Waterfall #2, a visually stunning artwork made from outdoor sequins that look like shimmering water, is installed on the exterior corner wall of the Millennium Library at Smith and Graham. Created by Reykjavik-based Danish artist Theresa Himmer and originally commissioned by núna (now) as a temporary installation to coincide with the núna (now) festival in Winnipeg in 2015, the Winnipeg Arts Council and the City of Winnipeg are delighted to provide a more permanent home for Waterfall #2.
The title of this artwork relates to an earlier artwork, Waterfall #1 by Theresa Himmer, which was temporarily installed in Reykjavik in 2006. Waterfall #1 was created in response to the cultural and political realities that led to the economic crash of 2008. Within that context, Waterfall #1 playfully investigated the relationship between natural and artificial landscapes, while reflecting critically on the increasing commodification of Icelandic nature. Waterfall #1 in Reykjavik was dismantled in the fall of 2014.
Waterfall #2, is a full-size, mirrored version of Waterfall #1, which no longer exists. Transplanted to Manitoba, with a large community of Icelandic-Canadians, the content of the work shifts. Alluding to a history of migration and longing, Waterfall #2 expands to include wider narratives of place, identity, and memory.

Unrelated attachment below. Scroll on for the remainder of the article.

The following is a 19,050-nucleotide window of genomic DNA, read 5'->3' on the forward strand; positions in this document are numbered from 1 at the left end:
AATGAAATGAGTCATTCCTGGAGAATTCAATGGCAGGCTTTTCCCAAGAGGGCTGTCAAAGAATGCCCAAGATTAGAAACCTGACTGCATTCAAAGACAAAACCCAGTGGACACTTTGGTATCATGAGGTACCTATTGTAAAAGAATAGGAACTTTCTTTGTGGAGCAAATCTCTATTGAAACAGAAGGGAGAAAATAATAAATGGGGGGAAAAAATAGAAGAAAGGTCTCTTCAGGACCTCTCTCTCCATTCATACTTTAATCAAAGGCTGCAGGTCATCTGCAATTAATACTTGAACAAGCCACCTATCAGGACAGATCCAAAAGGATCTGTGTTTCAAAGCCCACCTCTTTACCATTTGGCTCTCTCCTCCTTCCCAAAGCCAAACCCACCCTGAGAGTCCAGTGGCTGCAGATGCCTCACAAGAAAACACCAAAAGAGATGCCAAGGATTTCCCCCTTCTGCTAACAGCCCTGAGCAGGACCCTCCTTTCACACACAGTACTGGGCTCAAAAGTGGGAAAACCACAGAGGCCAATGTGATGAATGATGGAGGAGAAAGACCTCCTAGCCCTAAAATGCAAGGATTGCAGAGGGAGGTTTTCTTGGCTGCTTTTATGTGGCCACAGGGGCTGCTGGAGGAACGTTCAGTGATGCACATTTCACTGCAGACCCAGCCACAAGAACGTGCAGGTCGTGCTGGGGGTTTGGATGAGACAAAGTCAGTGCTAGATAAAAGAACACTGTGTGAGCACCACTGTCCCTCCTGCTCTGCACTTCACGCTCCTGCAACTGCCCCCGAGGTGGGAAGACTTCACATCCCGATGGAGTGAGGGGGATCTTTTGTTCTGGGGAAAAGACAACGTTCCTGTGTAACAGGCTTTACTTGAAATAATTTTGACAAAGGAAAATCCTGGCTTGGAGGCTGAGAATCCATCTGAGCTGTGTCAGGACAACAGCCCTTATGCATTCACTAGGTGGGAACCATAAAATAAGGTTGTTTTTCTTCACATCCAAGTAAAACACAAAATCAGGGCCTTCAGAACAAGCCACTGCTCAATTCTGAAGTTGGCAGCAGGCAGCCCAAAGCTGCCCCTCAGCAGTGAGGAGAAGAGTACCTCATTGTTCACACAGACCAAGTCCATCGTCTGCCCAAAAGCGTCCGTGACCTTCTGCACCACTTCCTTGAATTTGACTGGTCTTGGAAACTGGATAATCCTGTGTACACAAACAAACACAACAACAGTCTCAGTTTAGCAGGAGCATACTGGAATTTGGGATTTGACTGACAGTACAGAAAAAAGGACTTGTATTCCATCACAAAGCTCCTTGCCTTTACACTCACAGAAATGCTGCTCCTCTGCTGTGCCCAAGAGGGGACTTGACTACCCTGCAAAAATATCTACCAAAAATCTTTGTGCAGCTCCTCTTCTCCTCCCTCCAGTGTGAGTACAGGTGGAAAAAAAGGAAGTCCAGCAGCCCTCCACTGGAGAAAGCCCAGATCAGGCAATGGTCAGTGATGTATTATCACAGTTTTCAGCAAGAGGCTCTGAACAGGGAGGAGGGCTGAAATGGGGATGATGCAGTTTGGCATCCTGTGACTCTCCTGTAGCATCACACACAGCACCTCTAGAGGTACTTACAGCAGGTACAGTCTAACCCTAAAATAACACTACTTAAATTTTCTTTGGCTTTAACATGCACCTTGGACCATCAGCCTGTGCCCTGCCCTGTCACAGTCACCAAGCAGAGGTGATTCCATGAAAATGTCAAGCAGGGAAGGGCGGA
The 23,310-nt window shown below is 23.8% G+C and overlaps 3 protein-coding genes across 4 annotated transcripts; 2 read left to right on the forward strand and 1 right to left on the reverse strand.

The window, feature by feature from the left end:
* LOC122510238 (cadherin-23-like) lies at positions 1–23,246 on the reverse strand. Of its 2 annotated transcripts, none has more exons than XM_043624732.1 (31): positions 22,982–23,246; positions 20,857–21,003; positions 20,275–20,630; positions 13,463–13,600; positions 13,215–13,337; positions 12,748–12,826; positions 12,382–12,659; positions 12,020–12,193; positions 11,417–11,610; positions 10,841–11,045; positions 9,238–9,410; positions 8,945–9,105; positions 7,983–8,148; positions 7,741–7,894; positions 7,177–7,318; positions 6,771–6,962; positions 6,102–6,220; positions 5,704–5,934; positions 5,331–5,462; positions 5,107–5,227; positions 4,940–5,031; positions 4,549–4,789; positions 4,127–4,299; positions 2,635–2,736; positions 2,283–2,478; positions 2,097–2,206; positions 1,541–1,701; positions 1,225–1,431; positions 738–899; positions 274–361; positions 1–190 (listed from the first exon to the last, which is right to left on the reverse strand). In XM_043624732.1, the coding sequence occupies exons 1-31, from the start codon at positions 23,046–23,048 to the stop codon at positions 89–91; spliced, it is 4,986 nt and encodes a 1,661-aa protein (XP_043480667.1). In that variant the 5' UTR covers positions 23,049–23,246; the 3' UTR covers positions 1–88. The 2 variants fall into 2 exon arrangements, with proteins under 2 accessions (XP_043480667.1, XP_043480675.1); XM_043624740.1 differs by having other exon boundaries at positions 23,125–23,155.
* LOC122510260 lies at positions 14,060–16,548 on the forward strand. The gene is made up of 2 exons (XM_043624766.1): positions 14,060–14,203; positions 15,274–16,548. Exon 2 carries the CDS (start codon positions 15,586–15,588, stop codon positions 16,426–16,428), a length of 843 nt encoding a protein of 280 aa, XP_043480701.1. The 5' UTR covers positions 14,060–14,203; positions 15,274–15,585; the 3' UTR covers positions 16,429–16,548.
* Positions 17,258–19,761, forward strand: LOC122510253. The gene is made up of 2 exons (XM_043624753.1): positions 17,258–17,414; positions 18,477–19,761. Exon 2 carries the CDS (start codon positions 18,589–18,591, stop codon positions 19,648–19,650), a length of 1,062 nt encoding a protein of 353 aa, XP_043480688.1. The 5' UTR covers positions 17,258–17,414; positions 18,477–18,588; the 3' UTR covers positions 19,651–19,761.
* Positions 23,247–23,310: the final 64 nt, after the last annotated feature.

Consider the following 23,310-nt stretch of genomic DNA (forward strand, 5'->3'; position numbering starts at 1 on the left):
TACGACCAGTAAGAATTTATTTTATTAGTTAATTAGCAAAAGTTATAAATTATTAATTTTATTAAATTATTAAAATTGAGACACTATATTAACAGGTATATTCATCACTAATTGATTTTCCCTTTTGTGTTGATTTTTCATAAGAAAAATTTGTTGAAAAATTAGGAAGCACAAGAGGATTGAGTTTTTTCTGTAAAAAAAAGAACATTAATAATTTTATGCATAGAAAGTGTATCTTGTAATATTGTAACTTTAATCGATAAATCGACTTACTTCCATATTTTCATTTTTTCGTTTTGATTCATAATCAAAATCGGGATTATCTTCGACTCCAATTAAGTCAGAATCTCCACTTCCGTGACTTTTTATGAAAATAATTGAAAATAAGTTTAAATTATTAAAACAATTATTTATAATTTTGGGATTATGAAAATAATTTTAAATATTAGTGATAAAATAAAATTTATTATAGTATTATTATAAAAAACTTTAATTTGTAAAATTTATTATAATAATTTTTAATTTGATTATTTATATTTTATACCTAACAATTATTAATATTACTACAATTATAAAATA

núna (now) – Iceland/Canada Art Convergence has generated exchange amongst contemporary artists across the Icelandic-Canadian / Canadian / Icelandic paradigm since 2006. núna (now) features artists’ whose practices intersect & explore the significance of our ‘cultural connection’ through interpretation of cultural/postcolonial identities, collaboration, and the narrative of ongoing settler/indigenous relations as our in/heritage. Manitoba received an inundation of Icelandic immigrants in the late 1800s, the cultural echoes still resonate providing the bedrock for our vital cultural connection. núna (now) intends to strengthen and sustain the artistic bridge between these two locales.
The Winnipeg Arts Council manages the Public Art Policy and Program on behalf of the City of Winnipeg and has led the creation of over fifty public artworks in all shapes and sizes across Winnipeg’s diverse neighbourhoods.